Tree slugs are intermediate in resistance to molluscicides. Tree slugs habituate to the attractiveness of metaldehyde so that broadcasting of baits tends to give better control than clumps. When sprayed, these slugs crawl onto each other to avoid the residue. Metaldehyde only gives 35 percent mortality if the weather is cool and rainy. Moisture does not seem to improve the efficacy of carbamates for tree slug management. One method of controlling Lehmannia poirieri is removal of its hiding places. Picking up flats, boards, pots, and debris will force the slugs to crawl elsewhere for a suitable resting spot. For specific chemical control recommendations, see the current Cooperative Extension publications on ornamental plant pest management or consult your county Extension agent.
Spotted garden slug (Figure 144), Limax maxumus, Limacidae, STYLOMMATOPHORA
An adult spotted garden slug is 80 to 150 mm in length. The body color is usually yellowish gray, but may be brown. There are two or three darker rows of spots or strips on each side. The mantle is only on the anterior end of the animal, it is concentrically wrinkled, without a groove, the breathing pore is located in the posterior half of the mantle. The body is keeled only near the posterior end. Both the body and the mantle have large black spots. The mantle and body are often banded, and the foot fringe has small black grooves. The mucus is colorless and sticky.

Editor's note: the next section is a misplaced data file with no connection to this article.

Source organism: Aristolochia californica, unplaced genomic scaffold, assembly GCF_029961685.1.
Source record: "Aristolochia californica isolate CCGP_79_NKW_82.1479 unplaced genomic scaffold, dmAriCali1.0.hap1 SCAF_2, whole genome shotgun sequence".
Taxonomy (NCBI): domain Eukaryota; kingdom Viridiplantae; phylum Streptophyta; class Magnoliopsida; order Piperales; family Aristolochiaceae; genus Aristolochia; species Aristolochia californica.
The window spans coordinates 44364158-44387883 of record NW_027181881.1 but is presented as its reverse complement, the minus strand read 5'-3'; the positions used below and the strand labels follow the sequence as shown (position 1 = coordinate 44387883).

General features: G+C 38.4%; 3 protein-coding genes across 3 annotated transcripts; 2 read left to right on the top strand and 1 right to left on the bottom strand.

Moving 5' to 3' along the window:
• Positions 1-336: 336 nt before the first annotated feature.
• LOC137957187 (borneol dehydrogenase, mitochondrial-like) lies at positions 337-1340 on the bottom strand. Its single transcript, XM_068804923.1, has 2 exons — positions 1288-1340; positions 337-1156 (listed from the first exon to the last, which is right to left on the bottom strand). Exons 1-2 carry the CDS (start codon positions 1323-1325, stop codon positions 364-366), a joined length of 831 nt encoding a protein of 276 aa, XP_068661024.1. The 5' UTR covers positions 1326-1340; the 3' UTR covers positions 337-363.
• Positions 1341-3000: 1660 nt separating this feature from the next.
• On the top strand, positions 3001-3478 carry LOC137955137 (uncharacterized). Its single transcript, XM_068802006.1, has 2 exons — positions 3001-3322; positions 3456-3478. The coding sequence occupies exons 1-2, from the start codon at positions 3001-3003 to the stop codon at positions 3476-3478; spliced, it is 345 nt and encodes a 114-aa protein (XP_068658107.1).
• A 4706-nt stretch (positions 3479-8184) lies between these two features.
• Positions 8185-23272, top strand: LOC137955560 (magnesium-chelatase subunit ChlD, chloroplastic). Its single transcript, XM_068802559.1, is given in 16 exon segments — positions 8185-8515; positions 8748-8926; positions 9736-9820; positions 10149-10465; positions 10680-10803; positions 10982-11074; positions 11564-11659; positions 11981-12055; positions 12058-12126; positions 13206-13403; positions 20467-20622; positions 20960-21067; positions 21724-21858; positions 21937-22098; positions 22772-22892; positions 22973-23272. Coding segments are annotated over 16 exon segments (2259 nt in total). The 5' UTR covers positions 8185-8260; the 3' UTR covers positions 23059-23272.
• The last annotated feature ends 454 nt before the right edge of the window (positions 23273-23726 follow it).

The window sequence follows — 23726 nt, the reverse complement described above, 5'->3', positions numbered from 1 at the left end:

The light yellow eggs are laid in clusters of about 25 in the soil.
Young slugs are about 14 mm long at hatching. They are usually dull white when they hatch. A few hours after hatching the body begins to darken and in about two days it is brownish in color. The body darkening lasts about a month, at which time the black spots begin to appear (the slug is about 25 mm long now). Immature slugs remain together in a colony near where the eggs are deposited for four to five weeks.
The spotted garden slug was introduced into the United States from Europe. In this country it is recorded from Massachusetts south to Georgia and west to Oregon and California.
Spotted garden slugs feed on lilies, iris, and narcissus in greenhouses and bedding plants outdoors.
This slug leaves a trail of slime wherever it goes. It eats large ragged holes in the leaves of mature plants and may completely devour small seedlings. They usually are most serious on plants growing close to the soil surface.
The spotted garden slug lays clusters of about 25 light yellow eggs covered by mucus (674 to 834 total). Eggs are usually deposited under objects on the ground such as stones and boards. Eggs hatch in about 30 days at 24°C (sooner at higher temperatures). Immature slugs remain together in a colony near where the eggs are deposited for four to five weeks.